President Barack Obama on Saturday acknowledged some travelers' "frustrations" with having to go through full-body pat-downs and scans at airports, but he said the enhanced security measures are necessary to keep America safe.
In response to a question at a press conference in Lisbon, where he was attending a NATO summit, the president said that the Transportation Security Administration has been "under enormous pressure" to find better ways to screen for explosives and other dangerous items ever since the attempted 2009 Christmas Day bombing of a U.S. airliner over Detroit. In that case, a passenger with links to an al-Qaida extremist group tried to set off plastic explosives concealed in his underwear.
"I understand people’s frustrations, and what I’ve said to the TSA is that you have to constantly refine and measure whether what we’re doing is the only way to assure the American people’s safety. And you also have to think through are there other ways of doing it that are less intrusive," Obama said.
"But at this point, TSA in consultation with counterterrorism experts have indicated to me that the procedures that they have been putting in place are the only ones right now that they consider to be effective against the kind of threat that we saw in the Christmas Day bombing."
Obama acknowledged that as president he does not have to go through pat-downs and other normal security procedures at airports, since he flies on Air Force One.
Some travelers have criticized the pat-downs and full-body scanners at some airports as overly intrusive and humiliating. In one case, a woman who survived breast cancer said she was forced to show her prosthetic breast during a pat-down at an airport in North Carolina.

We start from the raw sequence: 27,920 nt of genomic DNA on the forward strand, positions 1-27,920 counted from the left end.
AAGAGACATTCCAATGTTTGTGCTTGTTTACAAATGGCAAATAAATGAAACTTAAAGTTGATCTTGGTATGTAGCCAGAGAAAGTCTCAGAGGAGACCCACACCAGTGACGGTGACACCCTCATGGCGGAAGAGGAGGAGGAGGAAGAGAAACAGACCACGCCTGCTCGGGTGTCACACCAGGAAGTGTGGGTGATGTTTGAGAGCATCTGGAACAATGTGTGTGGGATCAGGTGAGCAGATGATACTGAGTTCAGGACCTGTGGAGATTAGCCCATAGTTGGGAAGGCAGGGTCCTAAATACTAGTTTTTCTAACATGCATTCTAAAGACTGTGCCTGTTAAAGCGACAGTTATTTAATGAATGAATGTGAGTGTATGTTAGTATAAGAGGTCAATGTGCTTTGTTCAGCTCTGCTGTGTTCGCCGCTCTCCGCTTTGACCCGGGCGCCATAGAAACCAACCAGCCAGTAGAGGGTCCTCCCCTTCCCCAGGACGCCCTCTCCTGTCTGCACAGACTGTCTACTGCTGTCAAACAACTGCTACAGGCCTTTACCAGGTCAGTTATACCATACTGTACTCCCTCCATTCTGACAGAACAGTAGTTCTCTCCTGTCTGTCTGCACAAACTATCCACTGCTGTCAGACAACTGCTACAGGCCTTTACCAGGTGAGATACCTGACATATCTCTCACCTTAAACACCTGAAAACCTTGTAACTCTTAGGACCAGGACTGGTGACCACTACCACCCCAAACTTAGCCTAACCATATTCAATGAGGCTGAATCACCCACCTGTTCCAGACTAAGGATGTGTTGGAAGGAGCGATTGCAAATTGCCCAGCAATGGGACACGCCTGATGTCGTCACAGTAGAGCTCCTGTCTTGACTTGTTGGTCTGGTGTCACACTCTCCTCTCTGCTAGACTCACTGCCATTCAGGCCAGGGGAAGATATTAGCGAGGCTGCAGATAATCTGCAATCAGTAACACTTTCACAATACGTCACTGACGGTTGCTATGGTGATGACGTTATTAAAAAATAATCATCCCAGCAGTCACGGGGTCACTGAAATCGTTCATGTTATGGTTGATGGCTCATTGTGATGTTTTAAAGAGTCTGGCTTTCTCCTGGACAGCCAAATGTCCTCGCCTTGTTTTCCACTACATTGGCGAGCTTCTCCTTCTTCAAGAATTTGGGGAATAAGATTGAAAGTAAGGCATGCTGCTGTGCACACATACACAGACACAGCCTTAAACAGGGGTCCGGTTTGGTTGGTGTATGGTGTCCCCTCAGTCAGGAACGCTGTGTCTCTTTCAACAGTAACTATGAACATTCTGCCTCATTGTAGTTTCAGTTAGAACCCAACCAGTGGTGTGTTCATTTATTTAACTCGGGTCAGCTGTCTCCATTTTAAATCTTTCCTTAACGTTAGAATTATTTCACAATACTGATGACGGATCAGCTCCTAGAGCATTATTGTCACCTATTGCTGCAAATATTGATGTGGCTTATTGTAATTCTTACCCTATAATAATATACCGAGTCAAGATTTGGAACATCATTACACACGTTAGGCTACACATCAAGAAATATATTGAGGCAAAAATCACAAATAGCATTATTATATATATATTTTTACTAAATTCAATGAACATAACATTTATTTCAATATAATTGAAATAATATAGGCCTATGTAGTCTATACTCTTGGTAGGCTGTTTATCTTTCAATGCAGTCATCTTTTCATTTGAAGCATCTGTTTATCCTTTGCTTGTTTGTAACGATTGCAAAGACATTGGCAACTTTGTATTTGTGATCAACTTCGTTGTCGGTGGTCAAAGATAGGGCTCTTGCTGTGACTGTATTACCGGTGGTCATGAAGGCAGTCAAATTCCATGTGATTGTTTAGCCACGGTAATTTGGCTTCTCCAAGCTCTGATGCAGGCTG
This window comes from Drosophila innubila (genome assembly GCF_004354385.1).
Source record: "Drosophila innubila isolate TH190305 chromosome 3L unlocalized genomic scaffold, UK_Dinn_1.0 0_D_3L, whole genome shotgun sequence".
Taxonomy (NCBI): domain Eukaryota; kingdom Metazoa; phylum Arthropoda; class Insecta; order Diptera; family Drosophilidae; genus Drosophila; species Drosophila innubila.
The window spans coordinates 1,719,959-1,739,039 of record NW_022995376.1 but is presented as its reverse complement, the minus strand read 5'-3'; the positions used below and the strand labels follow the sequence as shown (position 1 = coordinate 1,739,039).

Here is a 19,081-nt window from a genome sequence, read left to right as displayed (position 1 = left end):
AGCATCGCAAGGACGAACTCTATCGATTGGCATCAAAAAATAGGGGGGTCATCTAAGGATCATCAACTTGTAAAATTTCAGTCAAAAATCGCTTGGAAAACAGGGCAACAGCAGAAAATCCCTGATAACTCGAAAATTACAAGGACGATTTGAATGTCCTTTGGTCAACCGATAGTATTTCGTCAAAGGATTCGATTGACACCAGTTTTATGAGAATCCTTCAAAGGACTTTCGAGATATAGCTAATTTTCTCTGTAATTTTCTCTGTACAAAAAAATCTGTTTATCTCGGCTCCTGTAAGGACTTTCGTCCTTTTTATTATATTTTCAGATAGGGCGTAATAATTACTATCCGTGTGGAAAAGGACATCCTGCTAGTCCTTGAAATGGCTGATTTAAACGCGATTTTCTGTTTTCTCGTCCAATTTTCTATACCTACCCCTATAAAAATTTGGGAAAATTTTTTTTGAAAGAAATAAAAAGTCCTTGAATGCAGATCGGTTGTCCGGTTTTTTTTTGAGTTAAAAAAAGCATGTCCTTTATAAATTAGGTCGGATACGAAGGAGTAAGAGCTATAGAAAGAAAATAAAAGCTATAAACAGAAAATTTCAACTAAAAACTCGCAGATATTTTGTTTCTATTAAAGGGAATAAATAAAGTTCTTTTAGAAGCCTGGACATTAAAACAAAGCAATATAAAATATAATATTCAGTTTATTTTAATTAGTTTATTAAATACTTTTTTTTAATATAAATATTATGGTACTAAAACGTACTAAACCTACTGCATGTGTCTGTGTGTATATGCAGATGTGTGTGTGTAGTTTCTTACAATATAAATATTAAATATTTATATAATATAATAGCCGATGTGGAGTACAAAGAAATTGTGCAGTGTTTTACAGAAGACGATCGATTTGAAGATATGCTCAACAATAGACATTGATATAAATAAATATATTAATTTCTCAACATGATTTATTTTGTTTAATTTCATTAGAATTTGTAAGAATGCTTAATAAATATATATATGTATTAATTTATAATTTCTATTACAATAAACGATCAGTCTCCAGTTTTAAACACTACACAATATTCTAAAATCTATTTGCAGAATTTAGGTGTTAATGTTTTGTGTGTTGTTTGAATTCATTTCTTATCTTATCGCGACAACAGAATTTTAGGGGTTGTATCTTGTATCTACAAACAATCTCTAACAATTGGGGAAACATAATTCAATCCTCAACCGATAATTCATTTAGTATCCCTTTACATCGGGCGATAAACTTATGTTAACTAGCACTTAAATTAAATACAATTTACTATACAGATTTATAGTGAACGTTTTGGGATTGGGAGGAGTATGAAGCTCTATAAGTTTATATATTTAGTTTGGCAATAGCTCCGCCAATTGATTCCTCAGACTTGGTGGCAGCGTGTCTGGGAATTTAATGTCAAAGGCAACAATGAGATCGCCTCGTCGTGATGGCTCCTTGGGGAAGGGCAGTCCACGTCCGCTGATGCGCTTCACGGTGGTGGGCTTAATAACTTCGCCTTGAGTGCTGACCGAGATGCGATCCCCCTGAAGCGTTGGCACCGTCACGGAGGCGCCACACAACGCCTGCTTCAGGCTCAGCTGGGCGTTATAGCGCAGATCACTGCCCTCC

A loosely organized campaign on the Internet is urging travelers to boycott the scanners, which produce a virtually naked image of the body that can be seen by a screener who is in a different location and doesn't know the identity of the traveler. The U.S. has nearly 400 of the advanced imaging machines deployed at 70 airports, with plans to expand to 1,000 machines next year. Not all airports have them and not all travelers are selected for scans.
Those who refuse body scans can be forced to undergo physical pat-downs, which could make for long lines during the Thanksgiving holiday travel weekend.
"One of the most frustrating aspects of this fight against terrorism is that it has created a whole security apparatus around us that causes huge inconvenience for all of us,” Obama said.